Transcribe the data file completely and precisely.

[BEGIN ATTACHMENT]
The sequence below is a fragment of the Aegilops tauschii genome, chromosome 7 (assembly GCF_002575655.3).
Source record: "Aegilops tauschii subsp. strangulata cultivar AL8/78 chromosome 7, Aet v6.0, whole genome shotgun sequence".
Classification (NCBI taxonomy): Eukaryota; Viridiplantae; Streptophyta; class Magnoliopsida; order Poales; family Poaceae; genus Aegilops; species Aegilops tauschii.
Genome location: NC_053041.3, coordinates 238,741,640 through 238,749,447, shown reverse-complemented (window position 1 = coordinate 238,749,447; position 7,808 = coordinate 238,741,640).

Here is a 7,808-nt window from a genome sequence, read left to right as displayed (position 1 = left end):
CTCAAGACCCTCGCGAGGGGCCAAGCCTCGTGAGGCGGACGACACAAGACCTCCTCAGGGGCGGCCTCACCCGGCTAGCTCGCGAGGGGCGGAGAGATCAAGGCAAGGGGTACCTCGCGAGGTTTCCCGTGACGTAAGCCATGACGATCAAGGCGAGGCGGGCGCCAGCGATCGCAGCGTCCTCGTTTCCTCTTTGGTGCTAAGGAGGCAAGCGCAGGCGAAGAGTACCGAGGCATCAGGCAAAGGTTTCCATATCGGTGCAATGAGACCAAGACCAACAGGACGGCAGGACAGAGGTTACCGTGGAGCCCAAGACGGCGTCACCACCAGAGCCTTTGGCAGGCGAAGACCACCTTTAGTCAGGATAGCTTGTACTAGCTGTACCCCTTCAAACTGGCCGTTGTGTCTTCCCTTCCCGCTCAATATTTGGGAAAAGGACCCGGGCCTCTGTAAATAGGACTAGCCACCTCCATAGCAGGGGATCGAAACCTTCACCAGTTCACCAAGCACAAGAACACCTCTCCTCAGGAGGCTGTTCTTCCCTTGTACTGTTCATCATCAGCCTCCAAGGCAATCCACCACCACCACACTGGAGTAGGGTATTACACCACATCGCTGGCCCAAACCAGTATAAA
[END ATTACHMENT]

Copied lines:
The sequence below is a fragment of the Aegilops tauschii genome, chromosome 7 (assembly GCF_002575655.3).
Source record: "Aegilops tauschii subsp. strangulata cultivar AL8/78 chromosome 7, Aet v6.0, whole genome shotgun sequence".
Classification (NCBI taxonomy): Eukaryota; Viridiplantae; Streptophyta; class Magnoliopsida; order Poales; family Poaceae; genus Aegilops; species Aegilops tauschii.
Genome location: NC_053041.3, coordinates 238,741,640 through 238,749,447, shown reverse-complemented (window position 1 = coordinate 238,749,447; position 7,808 = coordinate 238,741,640).

Here is a 7,808-nt window from a genome sequence, read left to right as displayed (position 1 = left end):
CTCAAGACCCTCGCGAGGGGCCAAGCCTCGTGAGGCGGACGACACAAGACCTCCTCAGGGGCGGCCTCACCCGGCTAGCTCGCGAGGGGCGGAGAGATCAAGGCAAGGGGTACCTCGCGAGGTTTCCCGTGACGTAAGCCATGACGATCAAGGCGAGGCGGGCGCCAGCGATCGCAGCGTCCTCGTTTCCTCTTTGGTGCTAAGGAGGCAAGCGCAGGCGAAGAGTACCGAGGCATCAGGCAAAGGTTTCCATATCGGTGCAATGAGACCAAGACCAACAGGACGGCAGGACAGAGGTTACCGTGGAGCCCAAGACGGCGTCACCACCAGAGCCTTTGGCAGGCGAAGACCACCTTTAGTCAGGATAGCTTGTACTAGCTGTACCCCTTCAAACTGGCCGTTGTGTCTTCCCTTCCCGCTCAATATTTGGGAAAAGGACCCGGGCCTCTGTAAATAGGACTAGCCACCTCCATAGCAGGGGATCGAAACCTTCACCAGTTCACCAAGCACAAGAACACCTCTCCTCAGGAGGCTGTTCTTCCCTTGTACTGTTCATCATCAGCCTCCAAGGCAATCCACCACCACCACACTGGAGTAGGGTATTACACCACATCGCTGGCCCAAACCAGTATAAA